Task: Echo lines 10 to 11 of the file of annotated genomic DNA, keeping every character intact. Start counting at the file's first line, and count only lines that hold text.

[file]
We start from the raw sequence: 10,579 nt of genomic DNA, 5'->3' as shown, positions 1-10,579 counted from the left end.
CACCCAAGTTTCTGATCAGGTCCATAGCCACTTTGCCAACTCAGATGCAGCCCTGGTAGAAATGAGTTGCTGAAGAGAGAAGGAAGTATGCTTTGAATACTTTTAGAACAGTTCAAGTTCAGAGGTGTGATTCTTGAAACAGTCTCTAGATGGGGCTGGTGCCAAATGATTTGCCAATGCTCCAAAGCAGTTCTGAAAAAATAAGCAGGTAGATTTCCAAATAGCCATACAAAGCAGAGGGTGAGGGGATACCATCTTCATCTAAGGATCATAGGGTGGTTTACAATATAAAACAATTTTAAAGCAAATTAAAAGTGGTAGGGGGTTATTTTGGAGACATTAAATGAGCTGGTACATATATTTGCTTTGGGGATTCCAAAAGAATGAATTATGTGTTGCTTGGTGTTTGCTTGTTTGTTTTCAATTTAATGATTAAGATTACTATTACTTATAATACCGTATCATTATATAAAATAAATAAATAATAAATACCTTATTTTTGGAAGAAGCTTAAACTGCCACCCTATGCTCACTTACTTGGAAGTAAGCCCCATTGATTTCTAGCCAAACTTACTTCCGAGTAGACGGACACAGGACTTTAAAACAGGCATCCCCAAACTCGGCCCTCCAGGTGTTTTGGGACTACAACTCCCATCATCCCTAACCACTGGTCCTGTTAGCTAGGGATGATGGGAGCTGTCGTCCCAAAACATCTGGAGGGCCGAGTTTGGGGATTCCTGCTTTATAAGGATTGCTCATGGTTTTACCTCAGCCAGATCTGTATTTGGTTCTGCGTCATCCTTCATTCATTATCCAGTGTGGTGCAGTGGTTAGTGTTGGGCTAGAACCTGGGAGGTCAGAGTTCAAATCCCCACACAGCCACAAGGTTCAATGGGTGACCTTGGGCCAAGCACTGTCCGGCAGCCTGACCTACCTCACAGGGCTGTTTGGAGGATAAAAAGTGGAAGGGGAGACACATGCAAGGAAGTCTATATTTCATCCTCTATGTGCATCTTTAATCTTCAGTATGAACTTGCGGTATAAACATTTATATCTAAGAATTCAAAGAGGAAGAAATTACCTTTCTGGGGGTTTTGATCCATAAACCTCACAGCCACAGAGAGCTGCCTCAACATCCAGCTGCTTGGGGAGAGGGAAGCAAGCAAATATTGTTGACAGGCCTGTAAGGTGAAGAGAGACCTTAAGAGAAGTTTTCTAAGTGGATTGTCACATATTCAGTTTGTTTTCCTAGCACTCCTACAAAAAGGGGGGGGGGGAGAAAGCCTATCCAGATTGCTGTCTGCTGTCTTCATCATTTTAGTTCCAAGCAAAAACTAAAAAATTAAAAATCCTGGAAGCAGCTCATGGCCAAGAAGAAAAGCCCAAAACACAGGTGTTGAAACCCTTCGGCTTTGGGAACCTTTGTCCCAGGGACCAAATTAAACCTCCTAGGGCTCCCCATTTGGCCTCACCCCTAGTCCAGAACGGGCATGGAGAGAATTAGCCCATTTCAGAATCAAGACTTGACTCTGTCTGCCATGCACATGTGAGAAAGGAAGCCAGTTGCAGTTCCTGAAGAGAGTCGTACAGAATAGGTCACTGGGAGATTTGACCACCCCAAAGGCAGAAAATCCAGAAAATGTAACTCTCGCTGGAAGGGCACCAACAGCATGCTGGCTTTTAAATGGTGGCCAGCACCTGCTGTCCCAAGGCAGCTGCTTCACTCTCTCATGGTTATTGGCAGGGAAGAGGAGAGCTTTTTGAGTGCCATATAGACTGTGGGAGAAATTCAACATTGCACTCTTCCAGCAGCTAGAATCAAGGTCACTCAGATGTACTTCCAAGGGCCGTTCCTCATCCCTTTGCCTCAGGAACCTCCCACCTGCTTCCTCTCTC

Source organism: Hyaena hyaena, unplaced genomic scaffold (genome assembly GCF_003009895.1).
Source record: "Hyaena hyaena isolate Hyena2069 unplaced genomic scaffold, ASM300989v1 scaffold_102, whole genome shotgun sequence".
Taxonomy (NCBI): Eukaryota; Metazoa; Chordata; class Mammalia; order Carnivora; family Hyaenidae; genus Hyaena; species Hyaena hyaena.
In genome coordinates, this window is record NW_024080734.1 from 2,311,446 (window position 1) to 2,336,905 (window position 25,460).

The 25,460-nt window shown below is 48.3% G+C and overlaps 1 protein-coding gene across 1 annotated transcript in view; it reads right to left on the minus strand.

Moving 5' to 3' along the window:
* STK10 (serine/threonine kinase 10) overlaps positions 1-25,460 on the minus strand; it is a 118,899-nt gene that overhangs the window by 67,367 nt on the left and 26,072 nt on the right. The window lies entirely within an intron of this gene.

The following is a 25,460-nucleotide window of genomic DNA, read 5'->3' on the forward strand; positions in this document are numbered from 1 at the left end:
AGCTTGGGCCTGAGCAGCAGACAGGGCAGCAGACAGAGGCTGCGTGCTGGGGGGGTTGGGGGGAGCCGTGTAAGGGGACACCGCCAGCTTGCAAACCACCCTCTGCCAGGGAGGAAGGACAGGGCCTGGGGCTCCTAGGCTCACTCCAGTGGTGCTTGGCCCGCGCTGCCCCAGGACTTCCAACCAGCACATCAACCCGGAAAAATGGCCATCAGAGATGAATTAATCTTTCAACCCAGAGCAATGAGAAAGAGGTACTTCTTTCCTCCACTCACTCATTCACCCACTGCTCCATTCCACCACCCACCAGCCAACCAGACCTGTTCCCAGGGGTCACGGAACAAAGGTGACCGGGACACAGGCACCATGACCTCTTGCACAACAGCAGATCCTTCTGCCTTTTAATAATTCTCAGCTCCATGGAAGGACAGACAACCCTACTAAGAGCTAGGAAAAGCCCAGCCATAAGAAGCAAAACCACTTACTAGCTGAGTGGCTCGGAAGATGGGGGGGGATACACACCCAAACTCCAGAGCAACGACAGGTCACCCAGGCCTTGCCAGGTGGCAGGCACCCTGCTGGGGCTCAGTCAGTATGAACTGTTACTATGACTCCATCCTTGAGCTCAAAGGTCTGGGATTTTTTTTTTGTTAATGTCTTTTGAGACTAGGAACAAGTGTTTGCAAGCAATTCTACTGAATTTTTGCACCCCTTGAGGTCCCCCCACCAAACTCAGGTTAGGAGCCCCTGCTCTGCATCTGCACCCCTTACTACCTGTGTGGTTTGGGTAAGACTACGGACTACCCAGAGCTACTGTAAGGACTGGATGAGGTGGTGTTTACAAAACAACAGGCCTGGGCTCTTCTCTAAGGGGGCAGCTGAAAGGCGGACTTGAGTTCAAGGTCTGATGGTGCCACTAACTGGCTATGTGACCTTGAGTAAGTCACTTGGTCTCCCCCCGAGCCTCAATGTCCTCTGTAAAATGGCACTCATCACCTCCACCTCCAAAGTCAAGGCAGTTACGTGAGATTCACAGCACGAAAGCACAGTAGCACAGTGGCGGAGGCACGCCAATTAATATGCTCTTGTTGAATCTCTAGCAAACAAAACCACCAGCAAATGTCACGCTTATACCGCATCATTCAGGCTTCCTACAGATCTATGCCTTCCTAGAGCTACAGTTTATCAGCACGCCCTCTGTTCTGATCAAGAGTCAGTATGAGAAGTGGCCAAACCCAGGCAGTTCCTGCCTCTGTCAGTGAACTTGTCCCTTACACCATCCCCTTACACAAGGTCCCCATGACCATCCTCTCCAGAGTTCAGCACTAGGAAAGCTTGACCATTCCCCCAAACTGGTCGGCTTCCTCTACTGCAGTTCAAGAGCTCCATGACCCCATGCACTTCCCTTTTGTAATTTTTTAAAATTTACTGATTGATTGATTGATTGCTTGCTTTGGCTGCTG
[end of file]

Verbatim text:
The following is a 25,460-nucleotide window of genomic DNA, read 5'->3' on the forward strand; positions in this document are numbered from 1 at the left end:
AGCTTGGGCCTGAGCAGCAGACAGGGCAGCAGACAGAGGCTGCGTGCTGGGGGGGTTGGGGGGAGCCGTGTAAGGGGACACCGCCAGCTTGCAAACCACCCTCTGCCAGGGAGGAAGGACAGGGCCTGGGGCTCCTAGGCTCACTCCAGTGGTGCTTGGCCCGCGCTGCCCCAGGACTTCCAACCAGCACATCAACCCGGAAAAATGGCCATCAGAGATGAATTAATCTTTCAACCCAGAGCAATGAGAAAGAGGTACTTCTTTCCTCCACTCACTCATTCACCCACTGCTCCATTCCACCACCCACCAGCCAACCAGACCTGTTCCCAGGGGTCACGGAACAAAGGTGACCGGGACACAGGCACCATGACCTCTTGCACAACAGCAGATCCTTCTGCCTTTTAATAATTCTCAGCTCCATGGAAGGACAGACAACCCTACTAAGAGCTAGGAAAAGCCCAGCCATAAGAAGCAAAACCACTTACTAGCTGAGTGGCTCGGAAGATGGGGGGGGATACACACCCAAACTCCAGAGCAACGACAGGTCACCCAGGCCTTGCCAGGTGGCAGGCACCCTGCTGGGGCTCAGTCAGTATGAACTGTTACTATGACTCCATCCTTGAGCTCAAAGGTCTGGGATTTTTTTTTTGTTAATGTCTTTTGAGACTAGGAACAAGTGTTTGCAAGCAATTCTACTGAATTTTTGCACCCCTTGAGGTCCCCCCACCAAACTCAGGTTAGGAGCCCCTGCTCTGCATCTGCACCCCTTACTACCTGTGTGGTTTGGGTAAGACTACGGACTACCCAGAGCTACTGTAAGGACTGGATGAGGTGGTGTTTACAAAACAACAGGCCTGGGCTCTTCTCTAAGGGGGCAGCTGAAAGGCGGACTTGAGTTCAAGGTCTGATGGTGCCACTAACTGGCTATGTGACCTTGAGTAAGTCACTTGGTCTCCCCCCGAGCCTCAATGTCCTCTGTAAAATGGCACTCATCACCTCCACCTCCAAAGTCAAGGCAGTTACGTGAGATTCACAGCACGAAAGCACAGTAGCACAGTGGCGGAGGCACGCCAATTAATATGCTCTTGTTGAATCTCTAGCAAACAAAACCACCAGCAAATGTCACGCTTATACCGCATCATTCAGGCTTCCTACAGATCTATGCCTTCCTAGAGCTACAGTTTATCAGCACGCCCTCTGTTCTGATCAAGAGTCAGTATGAGAAGTGGCCAAACCCAGGCAGTTCCTGCCTCTGTCAGTGAACTTGTCCCTTACACCATCCCCTTACACAAGGTCCCCATGACCATCCTCTCCAGAGTTCAGCACTAGGAAAGCTTGACCATTCCCCCAAACTGGTCGGCTTCCTCTACTGCAGTTCAAGAGCTCCATGACCCCATGCACTTCCCTTTTGTAATTTTTTAAAATTTACTGATTGATTGATTGATTGCTTGCTTTGGCTGCTG